ESPACIO PUBLICITARIO
CARACAS, Wednesday January 02, 2013 | Update
 
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CHÁVEZ'S HEALTH

US expects gov't transition in Venezuela "pursuant to the Constitution"

State Department spokeswoman Victoria Nuland said in a press conference that "in the event that he (Venezuelan President Hugo Chávez) is unable to perform his functions, we would like to see a transition pursuant to the Constitution"

EL UNIVERSAL
Wednesday January 02, 2013  05:51 PM
Washington on Wednesday hoped that any transition of power in Venezuela complies with the Constitution, if President Hugo Chávez cannot take power.

State Department spokeswoman Victoria Nuland said in a press conference that "in the event that he (Venezuelan President Hugo Chávez) is unable to perform his functions, we would like to see a transition pursuant to the Constitution," AP reported.

The United States adopted its position just days after the Speaker of the Venezuelan National Assembly, deputy Diosdado Cabello, a top member of the ruling United Socialist Party of Venezuela (PSUV), hinted the adjournment of Chávez's inauguration date for his fourth term, which according to the Constitution is scheduled for January 10.

However, some lawyers and opponents argue that the swearing-in date cannot be deferred. The Constitution, they claim, provides that in the event that the president-elect cannot be sworn in, the Speaker of the National Assembly must take power and convene a presidential vote within 30 days.

Chávez has not been seen or listened to since on Dec. 11 when he underwent his fourth surgery for cancer in 18 months. Since then, Venezuelan authorities have reported a series of ups and downs in his recovery. On Sunday night, Executive Vice-President Nicolás Maduro announced that President Chávez was in a "delicate" state of health due to a respiratory infection.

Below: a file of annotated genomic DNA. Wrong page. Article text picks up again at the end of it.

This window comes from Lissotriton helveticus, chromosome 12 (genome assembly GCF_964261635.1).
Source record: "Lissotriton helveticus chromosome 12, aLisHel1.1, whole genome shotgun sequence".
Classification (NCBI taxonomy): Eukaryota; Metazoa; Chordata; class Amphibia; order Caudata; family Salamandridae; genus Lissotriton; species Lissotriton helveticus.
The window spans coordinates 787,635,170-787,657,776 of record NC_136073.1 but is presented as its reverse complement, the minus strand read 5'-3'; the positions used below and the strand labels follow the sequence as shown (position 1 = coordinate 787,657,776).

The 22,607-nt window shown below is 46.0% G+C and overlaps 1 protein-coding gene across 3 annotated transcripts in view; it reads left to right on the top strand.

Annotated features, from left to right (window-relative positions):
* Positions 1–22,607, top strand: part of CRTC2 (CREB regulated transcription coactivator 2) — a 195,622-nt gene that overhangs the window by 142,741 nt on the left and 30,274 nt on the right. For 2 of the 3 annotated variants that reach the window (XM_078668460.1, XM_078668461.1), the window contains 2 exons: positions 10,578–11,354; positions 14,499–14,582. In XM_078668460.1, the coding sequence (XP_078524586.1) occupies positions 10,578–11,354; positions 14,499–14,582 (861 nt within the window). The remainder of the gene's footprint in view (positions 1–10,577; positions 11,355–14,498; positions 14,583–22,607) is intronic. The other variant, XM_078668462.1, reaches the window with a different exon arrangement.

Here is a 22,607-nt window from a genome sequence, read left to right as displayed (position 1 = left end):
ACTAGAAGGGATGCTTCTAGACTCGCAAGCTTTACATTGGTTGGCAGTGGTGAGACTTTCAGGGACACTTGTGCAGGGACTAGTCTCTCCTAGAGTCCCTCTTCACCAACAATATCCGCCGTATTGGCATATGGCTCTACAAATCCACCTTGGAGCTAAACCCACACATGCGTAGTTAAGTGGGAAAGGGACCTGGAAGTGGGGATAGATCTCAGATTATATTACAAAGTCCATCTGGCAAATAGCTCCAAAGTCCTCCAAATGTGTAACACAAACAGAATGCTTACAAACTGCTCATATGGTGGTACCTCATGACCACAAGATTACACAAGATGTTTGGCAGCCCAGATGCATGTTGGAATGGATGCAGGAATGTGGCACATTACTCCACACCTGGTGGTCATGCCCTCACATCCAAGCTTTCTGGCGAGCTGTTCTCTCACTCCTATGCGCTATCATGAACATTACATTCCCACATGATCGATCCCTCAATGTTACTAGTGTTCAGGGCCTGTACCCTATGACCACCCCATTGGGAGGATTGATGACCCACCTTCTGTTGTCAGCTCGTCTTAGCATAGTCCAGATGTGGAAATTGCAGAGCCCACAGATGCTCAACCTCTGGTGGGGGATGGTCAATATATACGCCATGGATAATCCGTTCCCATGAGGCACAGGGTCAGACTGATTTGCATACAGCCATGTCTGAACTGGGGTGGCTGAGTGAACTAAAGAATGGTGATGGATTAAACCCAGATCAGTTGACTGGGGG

Nuland said Washington also hoped that if a presidential election is held, the vote is "transparent, democratic, free and fair, including the atmosphere surrounding the election.''

The spokeswoman said the US would "judge their ability to improve relations with Venezuela based on the steps that they may take.''


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And they found the jail

At least 30 years had passed since his last visit to Caracas. He had little time to become an expert on moving about in such a complicated metropolis. Whether it was hopping on the subway, finding directions, playing waiting games at public agencies, eating whatever he could and sleeping wherever he could, Guerrero senior had been wandering the streets for 60 days, and thanks to "the boys" he found some sort of relief by way of helping hands.

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